The highest criminal court in Texas has granted a rare hearing to review allegations of prosecutorial misconduct in the high-profile death row case of British national Linda Carty.
The Texas Court of Criminal Appeals' Wednesday decision is potentially a much-sought break for Carty, 56, who is facing the death penalty for a 2002 capital murder conviction. After new evidence is put before the trial court, it will decide if she will finally get an appeal.
Her three previous attempts at an appeal hearing were unsuccessful.
"My understanding is that the Texas Court of Criminal Appeals rarely grants a hearing in such matters," Carty's attorney, Michael Goldberg, told The Huffington Post by phone from Russia. “It’s tremendous. It’s unbelievable.”
Lynn Hardaway, a Harris County district attorney, agreed: "It does happen, but very infrequently."
Carty was convicted for the 2001 kidnapping and murder of her neighbor, Joana Rodriguez. Prosecutors claimed Carty was so desperate for a baby to save her common-law marriage that she schemed to steal Rodriguez's newborn son and pass him off as her own. Rodriguez was found dead a day after being abducted; the baby survived the ordeal unharmed.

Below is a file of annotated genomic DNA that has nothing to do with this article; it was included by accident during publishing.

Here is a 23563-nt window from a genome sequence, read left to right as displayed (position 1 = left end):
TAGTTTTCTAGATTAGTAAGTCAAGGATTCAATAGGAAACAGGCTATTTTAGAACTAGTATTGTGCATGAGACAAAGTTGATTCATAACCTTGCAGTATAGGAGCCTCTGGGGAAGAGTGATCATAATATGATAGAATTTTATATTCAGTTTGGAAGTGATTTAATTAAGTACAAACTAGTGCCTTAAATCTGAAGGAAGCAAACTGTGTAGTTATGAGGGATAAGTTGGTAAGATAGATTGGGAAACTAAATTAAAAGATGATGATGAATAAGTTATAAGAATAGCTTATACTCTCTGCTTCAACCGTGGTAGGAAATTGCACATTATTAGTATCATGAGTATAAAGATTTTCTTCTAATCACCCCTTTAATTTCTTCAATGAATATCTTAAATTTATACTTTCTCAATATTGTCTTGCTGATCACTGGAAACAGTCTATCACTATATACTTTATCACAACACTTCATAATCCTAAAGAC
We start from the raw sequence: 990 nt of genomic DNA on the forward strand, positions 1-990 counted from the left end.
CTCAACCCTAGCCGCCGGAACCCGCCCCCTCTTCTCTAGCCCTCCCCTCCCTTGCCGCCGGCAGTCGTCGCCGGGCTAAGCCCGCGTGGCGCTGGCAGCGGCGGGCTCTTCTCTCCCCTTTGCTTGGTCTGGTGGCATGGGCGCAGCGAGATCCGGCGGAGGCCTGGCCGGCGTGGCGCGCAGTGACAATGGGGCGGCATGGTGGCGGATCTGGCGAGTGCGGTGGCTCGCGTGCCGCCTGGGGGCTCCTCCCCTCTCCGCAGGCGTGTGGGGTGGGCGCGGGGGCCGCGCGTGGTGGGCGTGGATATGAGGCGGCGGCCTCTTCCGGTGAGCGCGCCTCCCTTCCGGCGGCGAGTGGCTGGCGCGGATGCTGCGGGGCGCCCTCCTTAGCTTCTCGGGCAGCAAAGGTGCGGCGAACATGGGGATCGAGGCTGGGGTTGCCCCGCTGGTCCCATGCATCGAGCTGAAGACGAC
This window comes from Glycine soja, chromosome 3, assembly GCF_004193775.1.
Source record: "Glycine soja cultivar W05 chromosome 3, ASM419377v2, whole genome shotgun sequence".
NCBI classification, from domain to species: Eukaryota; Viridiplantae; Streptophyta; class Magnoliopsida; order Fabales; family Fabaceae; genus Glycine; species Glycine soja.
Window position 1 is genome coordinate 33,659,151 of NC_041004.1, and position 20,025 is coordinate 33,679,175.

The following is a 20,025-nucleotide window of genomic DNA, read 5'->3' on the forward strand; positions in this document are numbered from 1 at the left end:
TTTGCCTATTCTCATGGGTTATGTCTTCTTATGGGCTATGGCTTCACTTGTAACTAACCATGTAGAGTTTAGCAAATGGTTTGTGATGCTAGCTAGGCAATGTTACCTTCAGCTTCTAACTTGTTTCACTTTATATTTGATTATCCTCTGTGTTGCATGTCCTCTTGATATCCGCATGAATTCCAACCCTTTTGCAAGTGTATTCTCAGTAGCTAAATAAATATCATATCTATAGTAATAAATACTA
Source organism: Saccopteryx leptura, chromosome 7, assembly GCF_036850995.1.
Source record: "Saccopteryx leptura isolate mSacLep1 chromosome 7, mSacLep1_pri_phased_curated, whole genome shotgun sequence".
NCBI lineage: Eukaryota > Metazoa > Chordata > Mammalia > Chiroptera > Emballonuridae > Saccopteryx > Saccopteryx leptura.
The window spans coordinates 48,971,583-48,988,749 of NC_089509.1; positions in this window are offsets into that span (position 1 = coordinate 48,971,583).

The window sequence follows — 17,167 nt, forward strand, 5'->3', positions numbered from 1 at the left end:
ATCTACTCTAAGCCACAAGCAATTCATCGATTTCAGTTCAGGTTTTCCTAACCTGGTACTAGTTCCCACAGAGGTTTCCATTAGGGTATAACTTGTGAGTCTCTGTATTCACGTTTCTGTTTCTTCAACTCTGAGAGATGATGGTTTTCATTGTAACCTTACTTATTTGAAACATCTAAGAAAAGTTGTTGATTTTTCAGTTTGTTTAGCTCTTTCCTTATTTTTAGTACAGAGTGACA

Affidavits signed in 2014 by the state's star witness, Christopher Robinson, and a retired DEA agent who recruited Carty as an informant allege that Harris County Assistant District Attorney Connie Spence coached, coerced and otherwise threatened witnesses to seal a conviction, according to the Houston Chronicle. Robinson is among four co-defendants who testified against Carty; in doing so, he secured a life sentence without the death penalty.
Carty has maintained her innocence from the start, and her plea has attracted considerable attention from British media, celebrities and U.K.-based supporters. Carty, who was born in St. Kitts, then a British territory, emigrated to the United States and holds dual citizenship.
Assistant District Attorney Roe Wilson, who handles capital appeals for Harris County, previously told the Chronicle the state would launch an investigation if the court agreed Carty's case deserve a closer look.
Hardaway told HuffPost Wednesday the allegations of misconduct are "claims the office takes very seriously. We have been investigating and we will file a response."
She also noted that Carty's lawyers had requested the review hearing based additional counts as well -- including Carty's long-standing claim of innocence -- but the court rejected half of them.
Goldberg said his firm Baker Botts, which has fought pro bono for Carty for nearly ten years, is nonetheless pleased: "The entire Baker Botts team is so happy Linda is finally getting her first real, transparent hearing.”
A date for the hearing has not yet been set.